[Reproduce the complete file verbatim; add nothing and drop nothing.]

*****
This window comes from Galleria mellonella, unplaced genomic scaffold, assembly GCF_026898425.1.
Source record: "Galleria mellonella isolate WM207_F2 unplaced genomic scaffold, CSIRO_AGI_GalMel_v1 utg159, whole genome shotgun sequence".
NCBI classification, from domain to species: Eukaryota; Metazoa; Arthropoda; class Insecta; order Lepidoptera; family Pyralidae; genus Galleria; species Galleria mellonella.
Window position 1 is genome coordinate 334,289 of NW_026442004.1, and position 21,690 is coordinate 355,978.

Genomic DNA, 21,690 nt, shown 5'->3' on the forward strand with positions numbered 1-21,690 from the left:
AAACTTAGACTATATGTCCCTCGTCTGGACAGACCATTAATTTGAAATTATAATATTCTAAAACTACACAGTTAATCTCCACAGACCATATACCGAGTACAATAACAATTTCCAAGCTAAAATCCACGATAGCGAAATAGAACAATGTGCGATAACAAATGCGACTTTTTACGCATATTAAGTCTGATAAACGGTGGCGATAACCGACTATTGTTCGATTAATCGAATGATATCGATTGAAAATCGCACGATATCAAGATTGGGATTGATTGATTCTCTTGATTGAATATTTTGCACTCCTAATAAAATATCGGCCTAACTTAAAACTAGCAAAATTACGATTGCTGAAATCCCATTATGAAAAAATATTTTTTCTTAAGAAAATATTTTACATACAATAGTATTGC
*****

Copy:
This window comes from Galleria mellonella, unplaced genomic scaffold, assembly GCF_026898425.1.
Source record: "Galleria mellonella isolate WM207_F2 unplaced genomic scaffold, CSIRO_AGI_GalMel_v1 utg159, whole genome shotgun sequence".
NCBI classification, from domain to species: Eukaryota; Metazoa; Arthropoda; class Insecta; order Lepidoptera; family Pyralidae; genus Galleria; species Galleria mellonella.
Window position 1 is genome coordinate 334,289 of NW_026442004.1, and position 21,690 is coordinate 355,978.

Genomic DNA, 21,690 nt, shown 5'->3' on the forward strand with positions numbered 1-21,690 from the left:
AAACTTAGACTATATGTCCCTCGTCTGGACAGACCATTAATTTGAAATTATAATATTCTAAAACTACACAGTTAATCTCCACAGACCATATACCGAGTACAATAACAATTTCCAAGCTAAAATCCACGATAGCGAAATAGAACAATGTGCGATAACAAATGCGACTTTTTACGCATATTAAGTCTGATAAACGGTGGCGATAACCGACTATTGTTCGATTAATCGAATGATATCGATTGAAAATCGCACGATATCAAGATTGGGATTGATTGATTCTCTTGATTGAATATTTTGCACTCCTAATAAAATATCGGCCTAACTTAAAACTAGCAAAATTACGATTGCTGAAATCCCATTATGAAAAAATATTTTTTCTTAAGAAAATATTTTACATACAATAGTATTGC